Jieun and I watched Titanic on 3-D IMAX over the weekend. It was awesome. I’m still thinking about the movie now, days later. A lot of people make fun of me for liking Titanic. I don’t get it. I mean, I do get it – the movie has some cringeworthy dialog and overdrawn characters. But really, there are only 10 lines in the whole movie and 2 characters that suck. And those criticisms overlook the movie as a whole, which is really a great – even genius – movie. You also can’t deny that Titanic tapped into something almost universally – when it was released, it became the all-time highest grossing movie in virtually every country in the world. Even the 3D re-release has been nuts – it’s grossed $200 million in two weeks, including a crazy, record-breaking $58 million debut in China. Titanic hits something universal in people, and I’ll make the bold claim that if you don’t understand Titanic’s appeal, you don’t understand people.

Anyway. I don’t much care what other people think – to me it’s an all-time great movie. And in my opinion, it’s a movie that has to be seen in theaters. What makes the movie brilliant is that it takes a story most people vaguely know about, and gives it humanity and scale. The explorers in the beginning are stand-ins for us: we can clinically dissect the events and not have a clue about what happened. Rose’s story gives it a face and scope. Seeing it in the theater magnifies the scope (on IMAX, even more so). The movie’s pretty diminished without that. I remember watching it with Esther Ch7n and the rest of our OEX team in China during the summer of ’98 on VCD. It was her first time seeing it and she thought it sucked, and it did. On a small, crappy quality TV, there was no scope, just the clunky love story, which isn’t compelling on TV. It’s a different movie in the theaters. I had just seen the end recently on TV, but on a huge screen, it’s different. Moving. The 3D was surprisingly good. For the most part, it was pretty subtle, not showy or annoying, just used to add depth, which adds to the feeling of scale. Not mind-blowing though. Seeing it on IMAX was a bigger deal than the 3D. But yeah, for me there’s something powerful about seeing it on the big screen.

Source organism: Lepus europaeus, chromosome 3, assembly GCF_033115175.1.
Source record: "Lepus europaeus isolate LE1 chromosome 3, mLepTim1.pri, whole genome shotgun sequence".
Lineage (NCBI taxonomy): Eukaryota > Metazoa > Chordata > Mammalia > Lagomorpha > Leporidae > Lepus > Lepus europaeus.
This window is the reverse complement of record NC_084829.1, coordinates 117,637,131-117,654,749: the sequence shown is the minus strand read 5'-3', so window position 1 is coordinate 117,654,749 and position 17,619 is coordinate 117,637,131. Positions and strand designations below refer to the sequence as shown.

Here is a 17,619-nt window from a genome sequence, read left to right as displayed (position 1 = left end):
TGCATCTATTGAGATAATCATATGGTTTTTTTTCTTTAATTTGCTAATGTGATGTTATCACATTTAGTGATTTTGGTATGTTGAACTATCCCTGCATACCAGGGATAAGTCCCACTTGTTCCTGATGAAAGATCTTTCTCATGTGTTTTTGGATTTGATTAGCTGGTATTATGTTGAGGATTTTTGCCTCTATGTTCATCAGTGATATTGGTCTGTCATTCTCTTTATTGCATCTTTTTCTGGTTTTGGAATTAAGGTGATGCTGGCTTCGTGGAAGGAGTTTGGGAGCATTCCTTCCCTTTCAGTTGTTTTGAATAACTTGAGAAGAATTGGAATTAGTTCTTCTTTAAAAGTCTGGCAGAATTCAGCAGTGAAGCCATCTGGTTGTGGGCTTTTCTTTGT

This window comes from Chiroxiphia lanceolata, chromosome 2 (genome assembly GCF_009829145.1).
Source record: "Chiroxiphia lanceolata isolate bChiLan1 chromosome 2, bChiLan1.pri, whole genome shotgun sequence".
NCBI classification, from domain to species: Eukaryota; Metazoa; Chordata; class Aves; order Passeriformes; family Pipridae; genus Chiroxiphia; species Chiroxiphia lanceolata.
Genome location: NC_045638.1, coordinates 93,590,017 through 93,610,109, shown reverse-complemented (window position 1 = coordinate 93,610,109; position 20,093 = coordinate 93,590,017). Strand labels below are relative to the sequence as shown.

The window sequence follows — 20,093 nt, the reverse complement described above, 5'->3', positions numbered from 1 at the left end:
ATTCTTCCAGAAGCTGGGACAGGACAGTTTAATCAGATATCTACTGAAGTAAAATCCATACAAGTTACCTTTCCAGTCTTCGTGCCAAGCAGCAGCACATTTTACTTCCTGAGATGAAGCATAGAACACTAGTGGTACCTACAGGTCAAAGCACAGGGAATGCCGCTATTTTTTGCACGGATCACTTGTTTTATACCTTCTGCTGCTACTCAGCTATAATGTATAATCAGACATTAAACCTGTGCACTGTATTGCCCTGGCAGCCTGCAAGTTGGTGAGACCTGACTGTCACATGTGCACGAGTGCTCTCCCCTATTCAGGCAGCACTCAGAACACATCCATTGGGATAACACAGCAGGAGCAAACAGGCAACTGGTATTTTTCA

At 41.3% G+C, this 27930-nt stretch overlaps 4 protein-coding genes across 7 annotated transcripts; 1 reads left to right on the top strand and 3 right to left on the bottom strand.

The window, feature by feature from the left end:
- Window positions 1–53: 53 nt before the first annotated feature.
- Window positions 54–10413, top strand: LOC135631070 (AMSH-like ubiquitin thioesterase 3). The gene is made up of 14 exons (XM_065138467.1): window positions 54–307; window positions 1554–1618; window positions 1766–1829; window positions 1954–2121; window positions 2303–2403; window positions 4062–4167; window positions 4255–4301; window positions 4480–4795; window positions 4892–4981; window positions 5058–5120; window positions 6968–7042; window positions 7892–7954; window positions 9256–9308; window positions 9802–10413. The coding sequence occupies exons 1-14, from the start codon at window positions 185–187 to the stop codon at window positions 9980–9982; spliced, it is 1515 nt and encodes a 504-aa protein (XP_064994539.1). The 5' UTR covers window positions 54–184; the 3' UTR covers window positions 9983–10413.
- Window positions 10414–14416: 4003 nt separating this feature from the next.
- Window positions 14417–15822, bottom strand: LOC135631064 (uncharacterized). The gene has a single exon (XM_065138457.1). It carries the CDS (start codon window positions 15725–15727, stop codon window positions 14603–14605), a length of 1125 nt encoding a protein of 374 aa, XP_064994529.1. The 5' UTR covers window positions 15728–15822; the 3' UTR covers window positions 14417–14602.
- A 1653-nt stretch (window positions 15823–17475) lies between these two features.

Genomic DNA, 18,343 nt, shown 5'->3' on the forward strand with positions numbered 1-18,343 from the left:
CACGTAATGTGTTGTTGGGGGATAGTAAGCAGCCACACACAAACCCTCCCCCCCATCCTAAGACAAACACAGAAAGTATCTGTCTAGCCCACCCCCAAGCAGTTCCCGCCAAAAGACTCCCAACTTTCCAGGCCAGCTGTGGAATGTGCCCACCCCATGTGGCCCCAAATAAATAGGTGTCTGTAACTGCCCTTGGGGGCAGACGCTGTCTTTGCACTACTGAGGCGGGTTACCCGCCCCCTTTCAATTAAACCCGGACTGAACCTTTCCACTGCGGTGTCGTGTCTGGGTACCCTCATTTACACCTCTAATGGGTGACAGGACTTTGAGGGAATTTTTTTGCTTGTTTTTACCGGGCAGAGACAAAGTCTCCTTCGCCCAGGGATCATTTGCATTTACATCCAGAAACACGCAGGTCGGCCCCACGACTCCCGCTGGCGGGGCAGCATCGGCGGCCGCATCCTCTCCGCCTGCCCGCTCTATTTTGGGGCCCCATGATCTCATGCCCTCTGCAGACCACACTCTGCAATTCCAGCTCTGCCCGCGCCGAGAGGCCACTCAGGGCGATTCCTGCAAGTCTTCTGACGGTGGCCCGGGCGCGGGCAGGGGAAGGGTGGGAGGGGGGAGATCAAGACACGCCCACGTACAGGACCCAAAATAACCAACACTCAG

As for why I love the movie – it’s kind of captured by the scene where the band starts playing Nearer My God To Thee and it goes to a montage of different people facing imminent death in different ways. I love that. This may sound odd, but I love Titanic for the same reason I like Survivor. People criticize Survivor for not being “real”. I disagree. The situation is entirely contrived and artificial. But within that, the human reactions are real. I’d actually argue that the more extreme a situation gets, the more real the people become. You strip away all the artifice and are left with humanity. On Survivor, it doesn’t matter what your job is in the real world – you’re all on equal footing and have to prove yourself by what you do. How you react to the conditions, people, and competition in that extreme environment reveals a lot of who you really are. That’s what I like, not the setup, which is fake, but the reaction, which is to me, more honest and real than normal life.

And there’s no extreme greater than the prospect of imminent death. Once you have that, everything else is cast aside; there’s no class, there’s no status, no wealth (as that one guy says to Cal, “your money can’t save you any more than it can save me”), just humanity. And it’s fascinating to me how people deal with that.